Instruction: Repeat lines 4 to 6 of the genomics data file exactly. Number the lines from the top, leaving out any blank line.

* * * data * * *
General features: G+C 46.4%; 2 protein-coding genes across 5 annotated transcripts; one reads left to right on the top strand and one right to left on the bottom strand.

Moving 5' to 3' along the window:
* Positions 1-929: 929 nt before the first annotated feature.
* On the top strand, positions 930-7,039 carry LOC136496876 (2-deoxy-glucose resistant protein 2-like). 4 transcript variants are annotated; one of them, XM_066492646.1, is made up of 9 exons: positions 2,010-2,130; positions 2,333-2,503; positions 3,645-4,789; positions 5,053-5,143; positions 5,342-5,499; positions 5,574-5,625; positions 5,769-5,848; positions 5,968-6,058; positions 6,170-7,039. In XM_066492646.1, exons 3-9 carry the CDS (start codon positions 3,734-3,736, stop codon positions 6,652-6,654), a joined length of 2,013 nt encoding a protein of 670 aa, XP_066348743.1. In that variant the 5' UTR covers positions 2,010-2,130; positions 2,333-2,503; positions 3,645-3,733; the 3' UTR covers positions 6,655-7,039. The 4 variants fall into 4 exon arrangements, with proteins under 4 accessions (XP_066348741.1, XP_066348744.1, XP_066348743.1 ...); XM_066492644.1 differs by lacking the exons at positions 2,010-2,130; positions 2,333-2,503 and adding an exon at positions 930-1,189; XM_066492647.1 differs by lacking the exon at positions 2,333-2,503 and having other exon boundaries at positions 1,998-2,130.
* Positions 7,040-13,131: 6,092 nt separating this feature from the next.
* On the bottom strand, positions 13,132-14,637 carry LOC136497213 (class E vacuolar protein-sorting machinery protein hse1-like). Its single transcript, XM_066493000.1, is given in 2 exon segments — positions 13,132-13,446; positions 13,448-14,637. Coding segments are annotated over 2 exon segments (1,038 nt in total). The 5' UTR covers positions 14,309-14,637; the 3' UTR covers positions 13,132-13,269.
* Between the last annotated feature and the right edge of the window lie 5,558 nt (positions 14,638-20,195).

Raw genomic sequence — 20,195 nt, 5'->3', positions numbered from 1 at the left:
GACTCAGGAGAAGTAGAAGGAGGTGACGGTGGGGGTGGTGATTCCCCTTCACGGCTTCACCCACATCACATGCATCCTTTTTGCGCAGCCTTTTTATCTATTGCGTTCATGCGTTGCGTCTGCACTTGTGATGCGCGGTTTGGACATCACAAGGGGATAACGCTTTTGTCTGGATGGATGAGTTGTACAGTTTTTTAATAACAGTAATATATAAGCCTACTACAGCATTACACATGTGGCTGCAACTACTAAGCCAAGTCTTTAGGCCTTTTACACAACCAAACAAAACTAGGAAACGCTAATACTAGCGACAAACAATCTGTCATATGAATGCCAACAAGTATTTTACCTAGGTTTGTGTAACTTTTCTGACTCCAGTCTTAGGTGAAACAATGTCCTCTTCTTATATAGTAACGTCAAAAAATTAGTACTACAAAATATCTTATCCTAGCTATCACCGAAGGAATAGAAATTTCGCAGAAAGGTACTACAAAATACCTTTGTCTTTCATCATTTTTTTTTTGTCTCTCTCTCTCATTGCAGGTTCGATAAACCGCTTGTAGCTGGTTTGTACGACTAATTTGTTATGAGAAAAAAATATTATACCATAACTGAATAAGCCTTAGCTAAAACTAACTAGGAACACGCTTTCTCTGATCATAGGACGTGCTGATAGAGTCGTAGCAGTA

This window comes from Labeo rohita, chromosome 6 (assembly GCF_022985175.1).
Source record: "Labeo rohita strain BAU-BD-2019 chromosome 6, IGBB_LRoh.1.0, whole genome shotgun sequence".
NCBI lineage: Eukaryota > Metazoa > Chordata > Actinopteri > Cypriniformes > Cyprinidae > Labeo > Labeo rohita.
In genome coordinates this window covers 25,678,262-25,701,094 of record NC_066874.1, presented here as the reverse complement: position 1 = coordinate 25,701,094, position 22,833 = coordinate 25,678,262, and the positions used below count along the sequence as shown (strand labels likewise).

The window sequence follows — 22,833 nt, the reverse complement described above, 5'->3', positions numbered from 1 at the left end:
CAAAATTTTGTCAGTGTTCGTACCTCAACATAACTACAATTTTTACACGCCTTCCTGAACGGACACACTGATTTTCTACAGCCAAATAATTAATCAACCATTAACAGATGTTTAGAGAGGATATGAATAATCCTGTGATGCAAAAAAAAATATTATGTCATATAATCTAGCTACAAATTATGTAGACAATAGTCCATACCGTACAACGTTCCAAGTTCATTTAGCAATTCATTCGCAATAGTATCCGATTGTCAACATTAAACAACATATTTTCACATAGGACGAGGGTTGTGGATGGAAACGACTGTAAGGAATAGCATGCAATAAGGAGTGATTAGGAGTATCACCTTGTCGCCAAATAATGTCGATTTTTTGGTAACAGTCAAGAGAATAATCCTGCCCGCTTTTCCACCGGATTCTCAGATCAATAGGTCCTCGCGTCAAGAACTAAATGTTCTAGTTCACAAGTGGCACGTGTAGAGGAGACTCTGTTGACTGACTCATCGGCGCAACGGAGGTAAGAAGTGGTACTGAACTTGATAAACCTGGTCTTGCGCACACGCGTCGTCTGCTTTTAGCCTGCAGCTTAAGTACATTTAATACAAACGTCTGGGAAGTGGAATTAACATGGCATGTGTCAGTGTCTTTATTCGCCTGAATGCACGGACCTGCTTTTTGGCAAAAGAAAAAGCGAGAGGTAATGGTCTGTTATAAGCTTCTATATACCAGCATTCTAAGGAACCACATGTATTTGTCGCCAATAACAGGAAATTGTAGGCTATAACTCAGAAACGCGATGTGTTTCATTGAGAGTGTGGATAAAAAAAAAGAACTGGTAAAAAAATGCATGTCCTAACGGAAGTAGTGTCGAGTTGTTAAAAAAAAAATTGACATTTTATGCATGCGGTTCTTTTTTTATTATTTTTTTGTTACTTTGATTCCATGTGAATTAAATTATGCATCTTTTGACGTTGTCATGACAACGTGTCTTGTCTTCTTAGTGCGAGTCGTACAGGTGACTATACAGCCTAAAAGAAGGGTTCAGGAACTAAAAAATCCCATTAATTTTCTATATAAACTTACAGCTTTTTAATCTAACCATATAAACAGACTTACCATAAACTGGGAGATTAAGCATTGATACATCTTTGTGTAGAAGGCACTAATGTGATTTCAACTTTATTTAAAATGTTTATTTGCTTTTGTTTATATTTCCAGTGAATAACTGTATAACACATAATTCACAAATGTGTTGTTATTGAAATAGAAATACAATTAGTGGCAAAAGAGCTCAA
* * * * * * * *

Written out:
* On the top strand, positions 930-7,039 carry LOC136496876 (2-deoxy-glucose resistant protein 2-like). 4 transcript variants are annotated; one of them, XM_066492646.1, is made up of 9 exons: positions 2,010-2,130; positions 2,333-2,503; positions 3,645-4,789; positions 5,053-5,143; positions 5,342-5,499; positions 5,574-5,625; positions 5,769-5,848; positions 5,968-6,058; positions 6,170-7,039. In XM_066492646.1, exons 3-9 carry the CDS (start codon positions 3,734-3,736, stop codon positions 6,652-6,654), a joined length of 2,013 nt encoding a protein of 670 aa, XP_066348743.1. In that variant the 5' UTR covers positions 2,010-2,130; positions 2,333-2,503; positions 3,645-3,733; the 3' UTR covers positions 6,655-7,039. The 4 variants fall into 4 exon arrangements, with proteins under 4 accessions (XP_066348741.1, XP_066348744.1, XP_066348743.1 ...); XM_066492644.1 differs by lacking the exons at positions 2,010-2,130; positions 2,333-2,503 and adding an exon at positions 930-1,189; XM_066492647.1 differs by lacking the exon at positions 2,333-2,503 and having other exon boundaries at positions 1,998-2,130.
* Positions 7,040-13,131: 6,092 nt separating this feature from the next.
* On the bottom strand, positions 13,132-14,637 carry LOC136497213 (class E vacuolar protein-sorting machinery protein hse1-like). Its single transcript, XM_066493000.1, is given in 2 exon segments — positions 13,132-13,446; positions 13,448-14,637. Coding segments are annotated over 2 exon segments (1,038 nt in total). The 5' UTR covers positions 14,309-14,637; the 3' UTR covers positions 13,132-13,269.